When intensifying symptoms associated with a right-sided meningioma involving the orbit and brain led to functional decline, a 44-year-old female patient traveled to New York City from the United Arab Emirates for treatment. The tumor’s magnitude and rare orbital location presented a surgical challenge that required an open approach—a complicated operation requiring the delicate hands of an experienced, multidisciplinary surgical team capable of resecting the tumor and mitigating postsurgical cosmetic effects. Combining neurosurgical precision and nuanced reconstruction techniques, the team executed a carefully planned approach and safely resected the patient’s tumor, restoring both her function and her appearance.
Meningioma Location Compounds Surgical Complexity
A 2014 MRI had revealed a rare, right-sided spheno-orbital meningioma in the context of recurring symptoms that included neck pain and recurring headaches. In light of the complexities of resection and the patient’s otherwise good health, her care team in the United Arab Emirates recommended watchful waiting.
Over time, the patient’s symptoms progressed, leading to proptosis of the right eye, facial numbness, and increasing pain. Serial imaging showed progression of the tumor, and the patient traveled to the United States for consultation with NYU Langone neurosurgeons, scheduling her subsequent surgery with Chandra Sen, MD, professor in the Department of Neurosurgery and director of the Anterior Skull Base Surgery Center.
With an in-depth review of the patient’s history and new imaging studies, Dr. Sen confirmed a right-sided en plaque sphenoid wing meningioma with marked hyperostosis of the lateral and superior orbital walls. Though a thin layer of the tumor involved the periorbita on the right side, it did not appear to involve the optic nerves or the cavernous sinus.
The surgical challenge of resecting this type of benign tumor lies in both its extent and its delicate location at the base of the brain and orbit; aggressive action must be balanced with the preservation of critical function. “This was not a minimally invasive surgery—the tumor was like a pancake expanding over a large surface area, which necessitated a large craniotomy,” explains Dr. Sen. “Navigating around critical structures to remove a tumor like this relies purely on expertise developed through experience.”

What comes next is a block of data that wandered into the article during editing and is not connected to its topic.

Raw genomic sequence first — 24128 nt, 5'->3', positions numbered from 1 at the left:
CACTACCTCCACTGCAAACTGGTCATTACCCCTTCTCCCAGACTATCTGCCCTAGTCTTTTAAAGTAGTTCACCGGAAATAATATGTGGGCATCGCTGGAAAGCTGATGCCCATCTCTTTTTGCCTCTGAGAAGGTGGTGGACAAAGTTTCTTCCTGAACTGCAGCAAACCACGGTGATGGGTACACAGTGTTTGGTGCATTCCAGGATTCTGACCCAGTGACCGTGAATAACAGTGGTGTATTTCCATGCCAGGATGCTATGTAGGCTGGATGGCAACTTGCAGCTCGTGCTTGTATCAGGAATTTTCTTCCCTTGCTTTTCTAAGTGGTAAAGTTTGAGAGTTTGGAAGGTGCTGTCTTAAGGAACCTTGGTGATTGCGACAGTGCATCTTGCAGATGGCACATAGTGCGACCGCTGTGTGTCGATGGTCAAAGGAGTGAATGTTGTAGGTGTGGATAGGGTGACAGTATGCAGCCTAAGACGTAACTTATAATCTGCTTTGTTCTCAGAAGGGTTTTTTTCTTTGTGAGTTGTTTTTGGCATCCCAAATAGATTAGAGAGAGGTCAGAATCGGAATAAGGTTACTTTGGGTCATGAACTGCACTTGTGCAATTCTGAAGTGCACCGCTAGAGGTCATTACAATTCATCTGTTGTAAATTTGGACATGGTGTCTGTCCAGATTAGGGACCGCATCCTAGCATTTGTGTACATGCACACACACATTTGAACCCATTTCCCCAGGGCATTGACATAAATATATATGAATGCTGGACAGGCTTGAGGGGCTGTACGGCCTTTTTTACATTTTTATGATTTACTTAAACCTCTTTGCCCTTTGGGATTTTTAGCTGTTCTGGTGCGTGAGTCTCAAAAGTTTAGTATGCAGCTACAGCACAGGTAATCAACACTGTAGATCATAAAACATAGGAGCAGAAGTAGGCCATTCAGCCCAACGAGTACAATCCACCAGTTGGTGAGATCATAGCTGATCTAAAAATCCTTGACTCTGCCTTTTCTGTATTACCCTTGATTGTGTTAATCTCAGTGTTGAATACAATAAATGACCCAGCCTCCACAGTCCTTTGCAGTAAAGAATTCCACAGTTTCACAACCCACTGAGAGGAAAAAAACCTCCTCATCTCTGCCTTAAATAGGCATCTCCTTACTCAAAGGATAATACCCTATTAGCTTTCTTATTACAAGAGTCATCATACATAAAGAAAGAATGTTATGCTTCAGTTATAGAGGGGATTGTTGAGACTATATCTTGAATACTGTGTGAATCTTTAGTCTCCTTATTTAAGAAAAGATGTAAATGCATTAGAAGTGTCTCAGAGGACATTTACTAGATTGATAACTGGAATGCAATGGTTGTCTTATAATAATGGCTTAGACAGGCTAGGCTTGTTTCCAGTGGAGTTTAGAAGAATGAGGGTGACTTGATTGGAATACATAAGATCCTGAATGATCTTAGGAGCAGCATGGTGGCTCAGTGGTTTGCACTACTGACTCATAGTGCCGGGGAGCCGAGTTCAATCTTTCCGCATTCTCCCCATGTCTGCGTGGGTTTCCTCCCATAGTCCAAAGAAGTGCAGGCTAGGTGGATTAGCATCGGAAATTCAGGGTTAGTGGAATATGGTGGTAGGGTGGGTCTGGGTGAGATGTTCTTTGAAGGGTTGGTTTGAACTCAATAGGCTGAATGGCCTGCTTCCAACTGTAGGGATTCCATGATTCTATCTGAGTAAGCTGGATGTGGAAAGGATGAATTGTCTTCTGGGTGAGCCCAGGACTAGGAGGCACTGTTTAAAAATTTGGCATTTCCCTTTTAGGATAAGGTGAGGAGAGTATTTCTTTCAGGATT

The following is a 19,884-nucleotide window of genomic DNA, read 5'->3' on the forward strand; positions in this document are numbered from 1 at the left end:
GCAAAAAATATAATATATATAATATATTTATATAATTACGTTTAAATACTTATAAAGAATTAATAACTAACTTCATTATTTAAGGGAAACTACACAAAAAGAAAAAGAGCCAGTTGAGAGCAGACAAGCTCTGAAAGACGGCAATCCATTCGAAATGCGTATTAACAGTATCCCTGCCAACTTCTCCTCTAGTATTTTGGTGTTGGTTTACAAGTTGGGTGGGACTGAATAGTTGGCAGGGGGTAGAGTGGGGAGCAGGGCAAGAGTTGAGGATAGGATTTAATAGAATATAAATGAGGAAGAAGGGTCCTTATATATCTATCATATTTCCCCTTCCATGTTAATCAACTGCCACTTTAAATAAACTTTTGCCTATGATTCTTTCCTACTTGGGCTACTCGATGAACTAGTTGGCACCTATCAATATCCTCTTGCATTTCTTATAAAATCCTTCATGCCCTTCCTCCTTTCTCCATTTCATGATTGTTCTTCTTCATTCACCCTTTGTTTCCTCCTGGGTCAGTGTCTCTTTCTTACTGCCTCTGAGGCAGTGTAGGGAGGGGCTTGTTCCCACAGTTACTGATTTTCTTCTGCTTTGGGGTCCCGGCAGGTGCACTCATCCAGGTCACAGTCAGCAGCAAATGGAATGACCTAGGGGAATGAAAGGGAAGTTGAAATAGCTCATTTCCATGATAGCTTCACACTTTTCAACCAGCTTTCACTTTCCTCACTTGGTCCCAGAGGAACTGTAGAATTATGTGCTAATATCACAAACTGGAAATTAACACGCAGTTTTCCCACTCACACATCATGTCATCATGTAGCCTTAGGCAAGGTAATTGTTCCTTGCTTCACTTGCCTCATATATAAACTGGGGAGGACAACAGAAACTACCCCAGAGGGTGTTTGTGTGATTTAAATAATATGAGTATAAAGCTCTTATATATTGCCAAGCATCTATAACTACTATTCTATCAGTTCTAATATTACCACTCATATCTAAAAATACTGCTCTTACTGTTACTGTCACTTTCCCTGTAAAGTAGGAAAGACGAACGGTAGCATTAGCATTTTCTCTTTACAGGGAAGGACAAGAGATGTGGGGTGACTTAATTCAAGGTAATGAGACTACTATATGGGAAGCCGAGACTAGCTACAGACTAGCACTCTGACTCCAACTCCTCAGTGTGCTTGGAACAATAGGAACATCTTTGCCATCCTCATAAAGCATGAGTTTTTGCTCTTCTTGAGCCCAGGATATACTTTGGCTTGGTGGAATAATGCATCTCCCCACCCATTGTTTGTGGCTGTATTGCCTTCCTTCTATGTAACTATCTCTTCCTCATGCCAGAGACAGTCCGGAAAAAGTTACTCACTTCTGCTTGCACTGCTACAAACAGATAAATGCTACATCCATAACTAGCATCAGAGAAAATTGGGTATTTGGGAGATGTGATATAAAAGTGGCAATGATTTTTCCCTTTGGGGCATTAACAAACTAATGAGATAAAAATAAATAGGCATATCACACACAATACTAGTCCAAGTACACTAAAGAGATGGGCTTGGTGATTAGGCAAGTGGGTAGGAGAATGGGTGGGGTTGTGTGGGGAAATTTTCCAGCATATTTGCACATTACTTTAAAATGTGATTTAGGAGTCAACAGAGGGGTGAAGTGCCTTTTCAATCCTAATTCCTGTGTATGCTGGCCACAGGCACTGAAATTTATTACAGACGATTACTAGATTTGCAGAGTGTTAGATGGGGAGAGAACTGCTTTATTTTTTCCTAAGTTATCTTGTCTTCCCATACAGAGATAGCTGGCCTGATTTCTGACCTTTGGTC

Weighing the Risks of a Complex Surgical Intervention
Dr. Sen counseled the patient on the complexities of the extensive cranial resection—including risk of injury to the eye, optic nerve, and brain—and the cosmetic implications of reconstructing the orbital wall. Although the team’s depth of experience would mitigate much of that risk, he explained, long-term postsurgical effects, such as double vision, were possible.
Inaction, on the other hand, carried its own risks. Although the tumor was benign, its progressive growth would eventually lead to vision loss and neurological issues, and the protrusion of the eye would become disfiguring. An incomplete tumor resection would likely result in its regrowth, potentially necessitating radiation treatments that could be detrimental to the eye and the brain.
With the risks weighed, an aggressive surgical approach, in collaboration with plastic surgery for facial reconstruction, was deemed the best option for tumor removal, vision preservation, and a good aesthetic outcome. The surgery was scheduled for a subsequent trip.
Careful Resection and Reconstruction Target Function and Appearance